Why is Wisdom portrayed as a she and as a her in the Book of Proverbs? That’s the sermon question that we’re dealing with today, on the heels of my message this past Sunday about the wisdom literature of the Bible. And if you look at Proverbs, you’ll find, especially in the first nine chapters, a variety of mentions of she and her in describing wisdom. For instance, we looked at Proverbs chapter eight, where it says, does not wisdom call out, does not understanding raise her voice? At the highest point along the way where the paths meet, she takes her stand beside the gate leading into the city.
At the entrance, she cries aloud. What are we to make of that? There have been a number of theories about why this is happening in the Book of Proverbs, and including some outlandish theories. So let’s try to think about this. We’re not entirely sure if Solomon or whoever wrote the Book of Proverbs here.
These first nine chapters where Wisdom is portrayed as a her, we’re not entirely sure if they intended a feminine portrayal of Wisdom from the very beginning. But we do have other places that we can turn, and this process can help us anytime we come along, some confusing or passages in Scripture that we’re not really sure what the answer is. And one place we can look at is figures of speech. Figures of speech in the Bible, for instance, personification giving an inanimate object, person like qualities is something that’s very common that we see in Scripture. One place that comes to mind for me in the very beginning of the Bible, in Genesis chapter four, after Cain kills his brother Abel, god confronts Cain with his sin and says, the blood of your brother Abel is crying out to me from the ground.
Now, are we to take that literally? That Abel’s blood is physically crying out to God? I think most of us would say, well, I think that that’s a figure of speech. And indeed, that may be what’s happening in the Book of Proverbs with Wisdom. That we’ve got figures of speech, we’ve got personification taking something that rather than just some vague idea, we’re putting person like qualities to it.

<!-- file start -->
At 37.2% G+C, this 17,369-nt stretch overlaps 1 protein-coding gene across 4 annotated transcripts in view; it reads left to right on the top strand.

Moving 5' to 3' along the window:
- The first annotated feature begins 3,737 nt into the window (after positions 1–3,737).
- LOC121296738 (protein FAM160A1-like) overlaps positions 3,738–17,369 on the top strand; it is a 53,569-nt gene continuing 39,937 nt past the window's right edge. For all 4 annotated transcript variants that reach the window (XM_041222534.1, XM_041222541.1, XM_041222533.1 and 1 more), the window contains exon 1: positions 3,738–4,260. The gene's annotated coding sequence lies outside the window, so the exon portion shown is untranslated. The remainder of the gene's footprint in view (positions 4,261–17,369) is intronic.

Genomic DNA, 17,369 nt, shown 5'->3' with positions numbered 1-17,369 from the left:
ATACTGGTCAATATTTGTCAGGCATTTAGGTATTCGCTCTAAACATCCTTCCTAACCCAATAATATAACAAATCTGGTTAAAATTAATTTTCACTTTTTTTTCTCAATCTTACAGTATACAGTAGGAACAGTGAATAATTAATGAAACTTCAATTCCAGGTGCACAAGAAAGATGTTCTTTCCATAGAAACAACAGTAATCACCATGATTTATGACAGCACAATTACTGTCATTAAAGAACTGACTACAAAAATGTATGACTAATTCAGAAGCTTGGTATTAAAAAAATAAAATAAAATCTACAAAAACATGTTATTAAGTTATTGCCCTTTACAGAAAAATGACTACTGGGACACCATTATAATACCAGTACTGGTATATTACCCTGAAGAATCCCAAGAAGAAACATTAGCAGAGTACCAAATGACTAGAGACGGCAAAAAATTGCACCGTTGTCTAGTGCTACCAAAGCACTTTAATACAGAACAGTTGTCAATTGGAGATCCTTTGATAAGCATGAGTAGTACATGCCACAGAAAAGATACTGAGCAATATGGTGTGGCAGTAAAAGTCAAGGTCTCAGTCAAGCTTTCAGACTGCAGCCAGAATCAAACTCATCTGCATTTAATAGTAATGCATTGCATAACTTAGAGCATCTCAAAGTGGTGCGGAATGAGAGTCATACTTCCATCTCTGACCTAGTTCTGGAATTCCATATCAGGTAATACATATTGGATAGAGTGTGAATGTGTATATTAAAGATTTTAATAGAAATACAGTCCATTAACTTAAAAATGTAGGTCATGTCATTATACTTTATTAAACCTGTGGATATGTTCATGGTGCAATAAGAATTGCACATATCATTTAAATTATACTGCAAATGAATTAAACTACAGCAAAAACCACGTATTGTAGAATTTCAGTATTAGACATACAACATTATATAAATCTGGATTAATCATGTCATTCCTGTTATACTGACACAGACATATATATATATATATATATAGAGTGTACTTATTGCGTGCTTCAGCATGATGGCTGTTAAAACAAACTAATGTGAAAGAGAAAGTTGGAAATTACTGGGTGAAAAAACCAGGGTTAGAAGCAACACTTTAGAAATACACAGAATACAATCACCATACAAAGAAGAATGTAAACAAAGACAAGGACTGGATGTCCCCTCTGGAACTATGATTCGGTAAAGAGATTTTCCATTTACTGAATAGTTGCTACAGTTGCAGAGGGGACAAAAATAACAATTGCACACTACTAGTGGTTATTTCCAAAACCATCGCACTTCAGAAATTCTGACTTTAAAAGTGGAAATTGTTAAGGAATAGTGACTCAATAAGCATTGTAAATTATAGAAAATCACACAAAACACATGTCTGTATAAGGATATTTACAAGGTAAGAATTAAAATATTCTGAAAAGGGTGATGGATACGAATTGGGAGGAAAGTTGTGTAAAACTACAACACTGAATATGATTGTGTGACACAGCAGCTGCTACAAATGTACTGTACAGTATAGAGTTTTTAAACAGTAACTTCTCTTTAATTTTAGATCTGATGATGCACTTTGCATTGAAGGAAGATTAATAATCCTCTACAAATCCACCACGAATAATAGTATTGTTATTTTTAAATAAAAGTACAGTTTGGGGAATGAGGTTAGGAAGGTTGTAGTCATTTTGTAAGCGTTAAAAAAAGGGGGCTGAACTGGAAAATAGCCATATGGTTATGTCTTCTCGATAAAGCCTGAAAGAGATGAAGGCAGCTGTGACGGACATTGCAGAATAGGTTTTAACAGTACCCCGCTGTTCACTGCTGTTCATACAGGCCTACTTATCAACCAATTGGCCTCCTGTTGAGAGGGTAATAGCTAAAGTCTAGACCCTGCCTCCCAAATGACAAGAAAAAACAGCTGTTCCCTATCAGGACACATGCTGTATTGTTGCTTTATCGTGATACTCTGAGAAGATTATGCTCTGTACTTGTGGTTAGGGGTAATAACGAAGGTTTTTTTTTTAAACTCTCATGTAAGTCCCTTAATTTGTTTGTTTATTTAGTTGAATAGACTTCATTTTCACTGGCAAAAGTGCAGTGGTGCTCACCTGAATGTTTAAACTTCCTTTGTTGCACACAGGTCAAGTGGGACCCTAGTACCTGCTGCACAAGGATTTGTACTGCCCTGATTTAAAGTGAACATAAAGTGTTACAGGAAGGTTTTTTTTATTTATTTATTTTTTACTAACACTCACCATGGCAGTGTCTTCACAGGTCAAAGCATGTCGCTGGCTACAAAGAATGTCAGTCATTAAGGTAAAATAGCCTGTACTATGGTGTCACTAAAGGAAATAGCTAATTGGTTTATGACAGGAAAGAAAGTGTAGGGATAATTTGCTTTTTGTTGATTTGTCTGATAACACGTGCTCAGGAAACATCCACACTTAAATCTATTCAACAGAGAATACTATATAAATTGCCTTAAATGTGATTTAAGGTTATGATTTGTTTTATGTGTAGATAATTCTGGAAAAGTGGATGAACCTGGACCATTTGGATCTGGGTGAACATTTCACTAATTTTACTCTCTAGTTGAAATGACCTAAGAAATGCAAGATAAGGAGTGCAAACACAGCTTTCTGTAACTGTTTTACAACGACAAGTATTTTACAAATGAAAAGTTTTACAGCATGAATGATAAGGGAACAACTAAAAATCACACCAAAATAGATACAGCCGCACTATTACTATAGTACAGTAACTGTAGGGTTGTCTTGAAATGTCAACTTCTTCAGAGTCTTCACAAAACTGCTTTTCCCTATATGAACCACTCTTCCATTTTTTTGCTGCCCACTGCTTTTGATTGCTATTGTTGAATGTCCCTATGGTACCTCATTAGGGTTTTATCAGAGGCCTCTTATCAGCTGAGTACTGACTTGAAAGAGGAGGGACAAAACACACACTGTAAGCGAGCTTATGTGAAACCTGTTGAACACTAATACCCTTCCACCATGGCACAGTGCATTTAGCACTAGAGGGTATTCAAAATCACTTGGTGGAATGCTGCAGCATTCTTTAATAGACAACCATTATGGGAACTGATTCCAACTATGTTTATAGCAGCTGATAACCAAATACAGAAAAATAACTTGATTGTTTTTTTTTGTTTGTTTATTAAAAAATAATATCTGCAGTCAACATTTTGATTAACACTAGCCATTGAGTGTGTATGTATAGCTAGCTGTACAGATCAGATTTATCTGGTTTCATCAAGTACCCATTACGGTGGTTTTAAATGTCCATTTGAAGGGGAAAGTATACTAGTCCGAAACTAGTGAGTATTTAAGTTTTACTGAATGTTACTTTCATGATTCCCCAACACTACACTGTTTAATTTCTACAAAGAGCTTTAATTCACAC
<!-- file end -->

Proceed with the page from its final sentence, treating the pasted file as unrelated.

And so that this figure of speech is helping to make a larger point that’s one place that we can look, another place that we can consider, is genre. Genre. We know that what we’re dealing with in the Book of Proverbs, especially the first nine chapters of Proverbs, is a lot of poetry. There’s a lot of poetry in the Bible, and especially in the wisdom literature. And here in the Book of Proverbs, we’re dealing with poetry.
We’re not dealing so much with narrative, we’re not dealing with apocalyptic type of literature. We’re dealing with poetry. And as such, we’re dealing with imagery, and we’re dealing with emotion. And in chapter eight of Proverbs, what we’re dealing with is a praise song that is in honor of wisdom’s, wonderful qualities. And so that figure of speech, that personification that we talked about earlier, combined with poetry, might help us to think that we’re probably not going to get a technical definition of wisdom in this type of genre.
And so that can help us to put together again the pieces of the puzzle. But one last piece to consider is grammar. Grammar. And I know a lot of us want to forget all about grammar, right? We’re done with grammar in school.
But one thing to think about is how in the English language, aside from a few personal pronouns, in English, we don’t typically assign gender to our words. And in other countries, though, with other languages, like, say, for instance, Spanish, when you were learning Spanish or another language, you may encounter that certain nouns and certain words do have gender, masculine or feminine, grammatical gender. Well, Hebrew is like that. The Hebrew language is and the Hebrew word for wisdom that is used in the Book of Proverbs and in the Old Testament is a feminine noun. It’s a feminine noun that doesn’t describe physical gender as much as it describes something that is grammatically gender related.
And so if we take all of those clues together, I think we can come to the conclusion that what we’re dealing with again, is a figure of speech. We’re dealing with some grammatical concerns and some genre concerns that help us to see that wisdom is not specifically being described physically as a female for any other reason other than well, let’s consider who the audience of Proverbs is. The writer of Proverbs we know is writing to a young man, or perhaps multiple young men. And indeed, if we look back historically, we know that the Book of Proverbs was often used as an instruction manual for young men in that day. And so it’s almost as if the writer of Proverbs is extolling the wonderful virtues of wisdom and personifying it as a woman, as a way to encourage a young man or multiple young men to marry wisdom, so to speak, to be in a relationship with wisdom and to pursue wisdom in this relationship.
And that’s something you and I are to do as well. So that is probably what we’re dealing with here in this particular instance. The bottom line for you and me, friends, is, as we talked about on Sunday, we need wisdom. And what lady wisdom in the Book of Proverbs points us ahead towards is what we see Jesus fulfilling in the New Testament, in his life, in his deeds, in his own wisdom. He was full of the fear of God.
And we talked about the fear of God being the beginning of wisdom, and that Jesus is wisdom embodied and that Jesus lived among us as a representation of God’s perfect wisdom. And so that’s the main takeaway for us, friends. We need wisdom. And that begins with a relationship with the Lord so thanks so much for joining us. We’ll see you next time.